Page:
Witches’ Hammer (Malleus Malificarum) in 1487. Kramer was a Dominican monk whose book was
amazingly popular–for over a century, it was the second bestselling book in Europe
behind only the Bible, and the book argues that Satan, due to the fact the Apocalypse
is coming, has “caused a certain unusual heretical perversity to grow up in the land
of the Lord–a heresy, I say, of Sorceresses, since it is to be designated by the particular
gender of which he [Satan] is known to have power.” The book goes on to describe in detail the
many evils of these mostly female practitioners of witchcraft, and to advocate all-out war
against them. These days, Kramer’s book reads like aggressively
misogynistic fantasy fiction–he writes that women are “defective in all the powers of
both soul and body” and claims that witches were, among many other things, practicing
cannibalism and causing male impotence. Because of course if you have magical powers,
that’s how you’re going to use them. But at the time, Witches’ Hammer was tremendously
influential. The book was first approved, then disapproved
by religious authorities. But as Europeans engaged with pagan practices,
Kramer’s witchcraft manifesto gave them a new context. Amid the religious, economic, and social challenges
of these stressful centuries, the hunt for witches accelerated and became lethal. It’s really important to understand that
the idea of witchcraft felt to many Christians in the sixteenth century like a real threat. Did the center of the world just open? Is there a black cat in there? Oh, it must be time for a PSA. Hi! I’m John Green. This is not an evil cat! It’s just a regular nice cat that happens
to have one color of fur. Don’t be mean to these cats. These are great cats! This one happens to be fake because Stan said
I couldn’t put a real cat inside the globe. Stan! But that’s not the point. The point is that this cat is not bad luck. It is not involved in witchcraft. It is a great cat. Or, it would have been a great cat if Stan
had let me use a real cat. So, beginning in 1560 in villages and cities
across Europe, a stream of supposedly demonic incidents took place and a raft of persecutions
followed. Between 1560 and 1800, between 50,000 to 100,000
people were tried for witchcraft in the European world. Unlike Joan of Arc, most purported witches
had little to do with the grand and tumultuous events of those years. Like Joan, the vast majority—approximately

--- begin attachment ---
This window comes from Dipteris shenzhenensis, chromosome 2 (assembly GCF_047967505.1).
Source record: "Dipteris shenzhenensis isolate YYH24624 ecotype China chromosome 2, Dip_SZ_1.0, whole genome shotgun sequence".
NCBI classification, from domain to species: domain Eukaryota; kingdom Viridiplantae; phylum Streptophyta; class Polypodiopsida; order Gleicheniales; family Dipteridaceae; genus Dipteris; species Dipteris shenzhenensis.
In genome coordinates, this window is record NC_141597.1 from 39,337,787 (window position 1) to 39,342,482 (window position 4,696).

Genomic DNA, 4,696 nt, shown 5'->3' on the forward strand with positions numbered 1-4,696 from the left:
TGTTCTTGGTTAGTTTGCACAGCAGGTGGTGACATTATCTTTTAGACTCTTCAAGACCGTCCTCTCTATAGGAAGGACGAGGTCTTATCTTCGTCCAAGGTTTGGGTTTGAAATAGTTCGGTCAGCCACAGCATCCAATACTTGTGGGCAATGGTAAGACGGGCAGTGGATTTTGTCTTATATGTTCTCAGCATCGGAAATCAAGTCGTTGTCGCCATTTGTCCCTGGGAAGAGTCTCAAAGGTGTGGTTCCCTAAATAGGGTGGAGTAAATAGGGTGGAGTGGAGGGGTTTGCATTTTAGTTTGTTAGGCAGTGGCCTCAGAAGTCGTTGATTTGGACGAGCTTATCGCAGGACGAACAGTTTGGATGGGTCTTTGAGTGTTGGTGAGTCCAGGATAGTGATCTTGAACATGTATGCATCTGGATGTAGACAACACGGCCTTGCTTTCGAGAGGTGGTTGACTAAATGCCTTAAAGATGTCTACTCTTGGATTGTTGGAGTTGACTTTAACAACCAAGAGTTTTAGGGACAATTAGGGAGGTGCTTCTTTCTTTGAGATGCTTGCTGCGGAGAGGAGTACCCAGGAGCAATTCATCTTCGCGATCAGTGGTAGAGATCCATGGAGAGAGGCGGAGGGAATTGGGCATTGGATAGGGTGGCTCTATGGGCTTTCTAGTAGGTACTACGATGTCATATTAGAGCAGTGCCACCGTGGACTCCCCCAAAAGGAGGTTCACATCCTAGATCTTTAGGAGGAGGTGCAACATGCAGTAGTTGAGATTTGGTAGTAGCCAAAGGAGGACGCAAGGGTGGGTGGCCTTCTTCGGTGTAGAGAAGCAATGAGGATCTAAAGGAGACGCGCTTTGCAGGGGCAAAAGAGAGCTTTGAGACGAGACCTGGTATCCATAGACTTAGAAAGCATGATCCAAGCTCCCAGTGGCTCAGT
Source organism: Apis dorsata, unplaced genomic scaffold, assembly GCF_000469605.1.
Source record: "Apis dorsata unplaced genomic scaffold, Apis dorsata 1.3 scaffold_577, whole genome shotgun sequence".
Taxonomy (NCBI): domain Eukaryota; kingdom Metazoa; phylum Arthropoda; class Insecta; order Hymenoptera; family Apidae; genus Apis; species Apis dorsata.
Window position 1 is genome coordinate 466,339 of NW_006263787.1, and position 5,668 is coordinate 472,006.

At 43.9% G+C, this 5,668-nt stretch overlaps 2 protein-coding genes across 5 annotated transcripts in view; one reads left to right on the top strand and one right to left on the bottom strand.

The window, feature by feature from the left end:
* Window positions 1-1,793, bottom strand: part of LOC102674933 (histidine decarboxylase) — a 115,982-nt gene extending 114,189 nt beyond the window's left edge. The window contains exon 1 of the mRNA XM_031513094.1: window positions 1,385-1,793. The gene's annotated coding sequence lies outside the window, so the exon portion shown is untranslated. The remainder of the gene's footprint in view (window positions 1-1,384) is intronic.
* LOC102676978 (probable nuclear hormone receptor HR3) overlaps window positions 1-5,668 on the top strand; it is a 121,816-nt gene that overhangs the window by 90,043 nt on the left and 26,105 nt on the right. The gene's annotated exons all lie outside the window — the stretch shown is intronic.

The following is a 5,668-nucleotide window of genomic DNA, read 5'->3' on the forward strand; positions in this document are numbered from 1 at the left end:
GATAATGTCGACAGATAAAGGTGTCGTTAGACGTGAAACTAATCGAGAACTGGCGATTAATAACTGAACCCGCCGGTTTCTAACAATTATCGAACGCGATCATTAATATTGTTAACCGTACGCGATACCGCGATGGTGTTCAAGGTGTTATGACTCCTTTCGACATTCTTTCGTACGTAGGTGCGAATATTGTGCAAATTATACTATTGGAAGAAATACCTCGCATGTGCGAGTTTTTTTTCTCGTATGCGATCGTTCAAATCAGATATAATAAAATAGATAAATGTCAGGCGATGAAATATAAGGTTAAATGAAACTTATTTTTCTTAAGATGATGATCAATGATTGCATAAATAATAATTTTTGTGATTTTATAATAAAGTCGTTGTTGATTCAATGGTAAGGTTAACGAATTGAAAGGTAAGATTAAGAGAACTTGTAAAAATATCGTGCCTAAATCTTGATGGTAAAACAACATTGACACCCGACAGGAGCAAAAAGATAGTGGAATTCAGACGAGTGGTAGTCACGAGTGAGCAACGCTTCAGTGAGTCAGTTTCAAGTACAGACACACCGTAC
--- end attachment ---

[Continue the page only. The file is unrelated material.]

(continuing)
80 percent–were women. And like Joan, many were executed. Almost all major works of demonology during
these years were published in German or in Latin with a German publisher—the Holy Roman
Empire therefore was one major center of the hunt for witches. In 1564, judges for the town council of Augsberg,
a city in the south of the German empire, questioned the healer Anna Megerler when a
boy she had cared for died of a wound. While being intensely grilled, Megerler said
that she had taught secret knowledge to the mighty Anton Fugger, who was headquartered
in Augsberg. Fugger was financier to the Habsburgs and
others. Megerler said her supernatural knowledge had
helped him prosper in finance, and that he in turn had taught her about crystal ball-gazing. The judges determined that it would create
“complications” should they proceed further with the inquiry, and her life was spared. But many women were executed after being tortured
into confessing–and Witches’ Hammer strenuously argued that torture was an appropriate interrogation
technique for potential witches. Let’s go to the Thought Bubble. 1. In around 1624, for instance, the slave and
healer Paula de Eguiluz was tried in Spanish Cuba for witchcraft. 2. It was reported that she had killed a child
by sucking on her navel; 3. she had also used other skills to devise
a potion to help cure her master’s illness. 4. Simultaneously Paula de Eguiluz knew the Lord’s
Prayer and Ten Commandments, 5. went regularly to Sunday mass, 6. and faithfully made her confession even
as she gained popularity for her shamanistic healing of people. 7. The lines between Christianity and paganism
have never been bright or clear. 8. The inquisitors in her first hearing condemned
her to 200 lashes and ordered her to perform charitable work. 9. In her third hearing, she fully confessed
to being in league with the devil and a witch even as she continued to frame the use of
her African healing knowledge as a Christian act. 10. By that time she had been convicted and ordered
to be sent to government officials for execution in a move that was cancelled only because
she had popular support. 11. But most women accused of witchcraft didn’t
have the public on their side. 12. Famously, nineteen convicted witches were
hanged in the English colony of Salem, Massachusetts, having initially been accused by young girls
of causing their “fits.” 13. Others died of torture and imprisonment in
the Americas, 14. but the majority of trials and executions
took place in Europe, 15. where, historians believe, tens of thousands
of women were executed for witchcraft in the 16th and 17th centuries. Thanks, Thought Bubble. [[TV: Midwife]] So, A lying-in-nurse–who
took care of mothers and children in the post-pardum period–was a common target for the accusation,
because she dealt with especially vulnerable people: a mother who had just given birth
and her newborn infant. Both had high mortality rates. And the accused were often older women, those
who had gone through menopause and who were sometimes marginalized because they could